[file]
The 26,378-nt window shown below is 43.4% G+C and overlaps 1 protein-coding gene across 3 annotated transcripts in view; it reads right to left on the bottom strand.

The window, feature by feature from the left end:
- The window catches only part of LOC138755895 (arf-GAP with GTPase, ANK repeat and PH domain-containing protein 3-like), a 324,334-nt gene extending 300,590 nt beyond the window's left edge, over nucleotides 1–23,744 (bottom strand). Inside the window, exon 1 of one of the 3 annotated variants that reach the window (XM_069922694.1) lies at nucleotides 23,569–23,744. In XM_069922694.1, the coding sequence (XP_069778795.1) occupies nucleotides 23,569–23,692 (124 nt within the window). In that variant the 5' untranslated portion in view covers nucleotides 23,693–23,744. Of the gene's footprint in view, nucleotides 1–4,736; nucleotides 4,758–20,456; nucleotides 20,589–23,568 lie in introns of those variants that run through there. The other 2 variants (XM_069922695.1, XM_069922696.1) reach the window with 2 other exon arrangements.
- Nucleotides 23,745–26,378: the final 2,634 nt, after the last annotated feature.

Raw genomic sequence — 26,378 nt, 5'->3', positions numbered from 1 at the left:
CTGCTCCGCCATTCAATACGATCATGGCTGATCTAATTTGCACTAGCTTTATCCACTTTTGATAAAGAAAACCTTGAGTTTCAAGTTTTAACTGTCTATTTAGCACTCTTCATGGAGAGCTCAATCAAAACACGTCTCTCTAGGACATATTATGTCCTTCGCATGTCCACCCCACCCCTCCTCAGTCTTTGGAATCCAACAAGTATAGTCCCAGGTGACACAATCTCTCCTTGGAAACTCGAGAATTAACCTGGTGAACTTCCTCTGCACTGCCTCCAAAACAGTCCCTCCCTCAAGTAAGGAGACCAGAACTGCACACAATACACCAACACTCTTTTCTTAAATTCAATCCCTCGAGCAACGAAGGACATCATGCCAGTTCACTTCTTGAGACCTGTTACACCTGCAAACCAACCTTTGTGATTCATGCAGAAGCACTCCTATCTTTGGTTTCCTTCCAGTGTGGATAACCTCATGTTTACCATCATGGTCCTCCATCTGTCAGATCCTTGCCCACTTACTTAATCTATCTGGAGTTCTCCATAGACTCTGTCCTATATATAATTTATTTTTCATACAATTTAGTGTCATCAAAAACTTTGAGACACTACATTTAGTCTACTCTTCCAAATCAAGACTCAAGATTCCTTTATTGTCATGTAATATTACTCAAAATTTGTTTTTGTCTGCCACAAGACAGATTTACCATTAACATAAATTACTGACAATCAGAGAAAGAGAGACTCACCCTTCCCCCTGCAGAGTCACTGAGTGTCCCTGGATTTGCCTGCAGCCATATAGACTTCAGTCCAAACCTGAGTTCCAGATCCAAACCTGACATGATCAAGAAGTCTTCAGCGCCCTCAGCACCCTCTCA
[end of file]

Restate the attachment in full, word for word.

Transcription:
The 26,378-nt window shown below is 43.4% G+C and overlaps 1 protein-coding gene across 3 annotated transcripts in view; it reads right to left on the bottom strand.

The window, feature by feature from the left end:
- The window catches only part of LOC138755895 (arf-GAP with GTPase, ANK repeat and PH domain-containing protein 3-like), a 324,334-nt gene extending 300,590 nt beyond the window's left edge, over nucleotides 1–23,744 (bottom strand). Inside the window, exon 1 of one of the 3 annotated variants that reach the window (XM_069922694.1) lies at nucleotides 23,569–23,744. In XM_069922694.1, the coding sequence (XP_069778795.1) occupies nucleotides 23,569–23,692 (124 nt within the window). In that variant the 5' untranslated portion in view covers nucleotides 23,693–23,744. Of the gene's footprint in view, nucleotides 1–4,736; nucleotides 4,758–20,456; nucleotides 20,589–23,568 lie in introns of those variants that run through there. The other 2 variants (XM_069922695.1, XM_069922696.1) reach the window with 2 other exon arrangements.
- Nucleotides 23,745–26,378: the final 2,634 nt, after the last annotated feature.

Raw genomic sequence — 26,378 nt, 5'->3', positions numbered from 1 at the left:
CTGCTCCGCCATTCAATACGATCATGGCTGATCTAATTTGCACTAGCTTTATCCACTTTTGATAAAGAAAACCTTGAGTTTCAAGTTTTAACTGTCTATTTAGCACTCTTCATGGAGAGCTCAATCAAAACACGTCTCTCTAGGACATATTATGTCCTTCGCATGTCCACCCCACCCCTCCTCAGTCTTTGGAATCCAACAAGTATAGTCCCAGGTGACACAATCTCTCCTTGGAAACTCGAGAATTAACCTGGTGAACTTCCTCTGCACTGCCTCCAAAACAGTCCCTCCCTCAAGTAAGGAGACCAGAACTGCACACAATACACCAACACTCTTTTCTTAAATTCAATCCCTCGAGCAACGAAGGACATCATGCCAGTTCACTTCTTGAGACCTGTTACACCTGCAAACCAACCTTTGTGATTCATGCAGAAGCACTCCTATCTTTGGTTTCCTTCCAGTGTGGATAACCTCATGTTTACCATCATGGTCCTCCATCTGTCAGATCCTTGCCCACTTACTTAATCTATCTGGAGTTCTCCATAGACTCTGTCCTATATATAATTTATTTTTCATACAATTTAGTGTCATCAAAAACTTTGAGACACTACATTTAGTCTACTCTTCCAAATCAAGACTCAAGATTCCTTTATTGTCATGTAATATTACTCAAAATTTGTTTTTGTCTGCCACAAGACAGATTTACCATTAACATAAATTACTGACAATCAGAGAAAGAGAGACTCACCCTTCCCCCTGCAGAGTCACTGAGTGTCCCTGGATTTGCCTGCAGCCATATAGACTTCAGTCCAAACCTGAGTTCCAGATCCAAACCTGACATGATCAAGAAGTCTTCAGCGCCCTCAGCACCCTCTCA